Ireland’s Jamie Heaslip has admitted that Irish coaches are paranoid about spies in rugby as teams go to extra lengths to gain any advantage over their opponents.
With data in sport now an integral part of any professional set-up, information on training methods is all on record but it is the more traditional techniques that can catch you out, according to Heaslip.
Before Sunday’s World Cup final between New Zealand and Australia, a picture emerged of Aussie boss Michael Cheika with what appeared to be tactical sheets, with the photographer able to zoom in and clearly capture his plans for the All Blacks.
With notes based around the kick-off strategy, defence and attack, it appeared the Australians were aiming to “rattle” All Black number 8 Kieran Read and targeted wingers Nehe Milner-Skudder and Julien Savea aerially.
Whether it was simply a purposeful move from the wily Cheika or a genuine oversight, it ratcheted up the tensions ahead of battle on the biggest stage of them all.
While Heaslip wasn’t sure if it was a stunt by Cheika, he admits that coaches are as vigilant as possible in such situations.
“Our video analysts in Ireland are still hugely paranoid to the extent that they wouldn’t put any video footage on any sort of national cloud,” said Heaslip at today’s Web Summit in the RDS.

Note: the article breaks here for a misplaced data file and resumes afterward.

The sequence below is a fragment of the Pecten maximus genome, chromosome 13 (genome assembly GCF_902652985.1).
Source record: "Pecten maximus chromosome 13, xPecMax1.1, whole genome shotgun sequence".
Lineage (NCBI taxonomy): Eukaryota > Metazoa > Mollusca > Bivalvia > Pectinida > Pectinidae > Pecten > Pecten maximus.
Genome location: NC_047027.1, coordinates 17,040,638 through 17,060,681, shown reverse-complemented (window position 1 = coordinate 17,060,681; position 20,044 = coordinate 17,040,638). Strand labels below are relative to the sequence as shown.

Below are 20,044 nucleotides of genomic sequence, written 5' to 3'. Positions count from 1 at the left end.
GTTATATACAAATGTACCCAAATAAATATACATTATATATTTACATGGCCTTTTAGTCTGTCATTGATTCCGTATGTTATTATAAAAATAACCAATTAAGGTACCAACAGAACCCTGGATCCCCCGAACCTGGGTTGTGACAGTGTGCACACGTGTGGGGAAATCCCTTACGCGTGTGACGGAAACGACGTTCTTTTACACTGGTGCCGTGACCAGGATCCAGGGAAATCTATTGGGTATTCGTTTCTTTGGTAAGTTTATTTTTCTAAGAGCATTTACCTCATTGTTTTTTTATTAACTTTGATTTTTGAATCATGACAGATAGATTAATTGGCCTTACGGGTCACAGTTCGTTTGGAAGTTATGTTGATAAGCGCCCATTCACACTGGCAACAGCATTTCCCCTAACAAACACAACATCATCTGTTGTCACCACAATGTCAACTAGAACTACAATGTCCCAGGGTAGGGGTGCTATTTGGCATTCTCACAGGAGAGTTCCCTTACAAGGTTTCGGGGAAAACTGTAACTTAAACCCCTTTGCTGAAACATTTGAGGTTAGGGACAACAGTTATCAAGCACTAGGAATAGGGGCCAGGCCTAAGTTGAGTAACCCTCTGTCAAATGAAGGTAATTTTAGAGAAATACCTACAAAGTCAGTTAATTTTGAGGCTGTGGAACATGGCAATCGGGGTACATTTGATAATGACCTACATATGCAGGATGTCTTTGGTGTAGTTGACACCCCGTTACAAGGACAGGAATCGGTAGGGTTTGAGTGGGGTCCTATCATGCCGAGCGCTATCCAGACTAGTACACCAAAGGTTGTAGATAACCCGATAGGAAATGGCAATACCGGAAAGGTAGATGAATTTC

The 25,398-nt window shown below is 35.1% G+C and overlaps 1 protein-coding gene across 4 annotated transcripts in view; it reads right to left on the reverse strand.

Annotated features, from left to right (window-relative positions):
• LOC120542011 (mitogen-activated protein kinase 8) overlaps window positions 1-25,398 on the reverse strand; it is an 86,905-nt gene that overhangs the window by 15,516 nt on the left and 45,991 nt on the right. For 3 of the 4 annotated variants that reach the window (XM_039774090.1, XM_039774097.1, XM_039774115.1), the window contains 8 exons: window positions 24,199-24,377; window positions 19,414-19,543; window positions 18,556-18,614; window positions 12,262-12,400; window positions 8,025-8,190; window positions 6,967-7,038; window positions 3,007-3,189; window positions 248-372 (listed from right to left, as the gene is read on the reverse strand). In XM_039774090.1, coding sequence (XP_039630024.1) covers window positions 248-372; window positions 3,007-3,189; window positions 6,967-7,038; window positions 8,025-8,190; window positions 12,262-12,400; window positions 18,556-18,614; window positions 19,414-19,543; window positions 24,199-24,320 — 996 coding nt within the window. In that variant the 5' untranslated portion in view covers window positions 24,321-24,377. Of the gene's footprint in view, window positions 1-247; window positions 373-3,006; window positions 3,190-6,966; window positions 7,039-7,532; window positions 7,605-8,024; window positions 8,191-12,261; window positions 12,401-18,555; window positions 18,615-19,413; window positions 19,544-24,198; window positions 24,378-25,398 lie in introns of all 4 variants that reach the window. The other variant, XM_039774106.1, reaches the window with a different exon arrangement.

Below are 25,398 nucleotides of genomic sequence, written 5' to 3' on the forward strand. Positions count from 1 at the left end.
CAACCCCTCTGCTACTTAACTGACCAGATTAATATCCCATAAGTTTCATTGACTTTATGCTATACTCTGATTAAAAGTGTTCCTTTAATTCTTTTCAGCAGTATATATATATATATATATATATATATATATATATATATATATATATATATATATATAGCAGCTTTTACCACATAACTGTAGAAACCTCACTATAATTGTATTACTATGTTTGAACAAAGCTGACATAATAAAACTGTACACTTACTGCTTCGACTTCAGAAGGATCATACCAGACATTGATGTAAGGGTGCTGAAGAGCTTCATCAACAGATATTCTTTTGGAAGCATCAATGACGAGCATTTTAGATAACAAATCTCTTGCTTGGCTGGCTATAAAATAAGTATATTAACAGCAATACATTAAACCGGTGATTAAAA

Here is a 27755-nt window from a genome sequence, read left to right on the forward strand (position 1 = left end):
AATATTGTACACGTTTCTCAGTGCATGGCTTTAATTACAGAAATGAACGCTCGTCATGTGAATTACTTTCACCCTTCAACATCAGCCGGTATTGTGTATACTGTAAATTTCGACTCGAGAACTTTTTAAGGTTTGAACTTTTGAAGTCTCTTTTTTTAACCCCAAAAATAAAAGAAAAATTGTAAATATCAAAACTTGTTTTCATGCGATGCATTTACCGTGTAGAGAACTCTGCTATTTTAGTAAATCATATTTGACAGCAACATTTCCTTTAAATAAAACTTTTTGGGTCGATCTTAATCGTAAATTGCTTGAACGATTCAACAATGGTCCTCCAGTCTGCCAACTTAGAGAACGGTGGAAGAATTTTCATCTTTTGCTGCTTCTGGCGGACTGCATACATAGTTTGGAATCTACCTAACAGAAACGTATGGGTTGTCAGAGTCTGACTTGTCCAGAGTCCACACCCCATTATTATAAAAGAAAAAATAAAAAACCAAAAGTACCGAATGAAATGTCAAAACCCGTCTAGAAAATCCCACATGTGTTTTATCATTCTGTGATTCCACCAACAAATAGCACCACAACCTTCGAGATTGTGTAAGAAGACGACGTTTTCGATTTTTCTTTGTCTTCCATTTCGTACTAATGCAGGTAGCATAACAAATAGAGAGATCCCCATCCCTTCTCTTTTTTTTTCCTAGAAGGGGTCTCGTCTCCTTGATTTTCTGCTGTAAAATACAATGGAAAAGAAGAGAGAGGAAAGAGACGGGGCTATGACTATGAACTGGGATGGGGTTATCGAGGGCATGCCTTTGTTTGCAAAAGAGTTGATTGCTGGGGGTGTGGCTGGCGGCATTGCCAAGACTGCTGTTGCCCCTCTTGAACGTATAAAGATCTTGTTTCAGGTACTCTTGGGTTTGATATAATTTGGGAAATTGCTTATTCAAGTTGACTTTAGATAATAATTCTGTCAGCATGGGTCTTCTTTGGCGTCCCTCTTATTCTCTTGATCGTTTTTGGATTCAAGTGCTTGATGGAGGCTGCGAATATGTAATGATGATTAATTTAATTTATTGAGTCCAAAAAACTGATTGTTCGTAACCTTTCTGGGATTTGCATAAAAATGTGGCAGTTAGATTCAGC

“They literally stick it on a hard drive that they mind, it is on their laptop.”
But while data and digital information is driving professional rugby, it is old school methods that tend to catch you out.
“It’s more old school stupidity to be honest. People leaving sheets of their lineouts and their moves. People leaving sheets of paper lying around. It’s actually old school ways that catch people out more often than not,” added the Kildare native.
“I don’t know (if it was a stunt by Cheika). To be honest, with Cheika it could well be but it could also be an honest mistake.
“There will always be such and such saw this in training that you are doing this. You are constantly getting into snippets of information. The way we operate and the way many companies operate is to worry less about the opposition and more on yourself.”
Heaslip added that the game has changed so much that there are players who played in 2005 who would not adapt to the current game.
The Leinster man cites GPS as the biggest transformation in the professional rugby era.
“We were one of the first northern hemisphere teams to embrace it in 2008. It’s transformed the landscape.
“It completely changed how we trained. Like in business, you learn to tailor you training to actually being on the field – not in the office,” he said.
Reflecting on Ireland’s disappointing World Cup campaign, Heaslip admitted Joe Schmidt’s men let themselves down in the quarter-final defeat to Argentina.
“We let ourselves down in that first ten minutes,” he said.
“I couldn’t be prouder of the group. We fought ourselves back in it and could have won, then it was just a mountain too high for us to climb.
“The support we got, we set a world record in Wembley and then the France game with the roof closed. There were 70,000 Irish there and about 100,000 out on the street. It was the most mental scene I have ever been involved in.”